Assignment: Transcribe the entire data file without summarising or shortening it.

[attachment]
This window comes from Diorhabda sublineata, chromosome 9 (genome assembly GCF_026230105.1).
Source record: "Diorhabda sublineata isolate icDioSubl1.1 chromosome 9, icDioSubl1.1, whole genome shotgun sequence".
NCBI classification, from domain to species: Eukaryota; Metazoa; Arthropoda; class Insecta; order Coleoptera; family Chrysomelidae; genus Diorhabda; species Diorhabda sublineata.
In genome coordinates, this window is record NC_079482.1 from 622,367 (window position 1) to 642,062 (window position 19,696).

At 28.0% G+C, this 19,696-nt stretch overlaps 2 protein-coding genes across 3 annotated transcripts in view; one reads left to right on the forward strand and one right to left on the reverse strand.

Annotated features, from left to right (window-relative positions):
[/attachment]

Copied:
This window comes from Diorhabda sublineata, chromosome 9 (genome assembly GCF_026230105.1).
Source record: "Diorhabda sublineata isolate icDioSubl1.1 chromosome 9, icDioSubl1.1, whole genome shotgun sequence".
NCBI classification, from domain to species: Eukaryota; Metazoa; Arthropoda; class Insecta; order Coleoptera; family Chrysomelidae; genus Diorhabda; species Diorhabda sublineata.
In genome coordinates, this window is record NC_079482.1 from 622,367 (window position 1) to 642,062 (window position 19,696).

At 28.0% G+C, this 19,696-nt stretch overlaps 2 protein-coding genes across 3 annotated transcripts in view; one reads left to right on the forward strand and one right to left on the reverse strand.

Annotated features, from left to right (window-relative positions):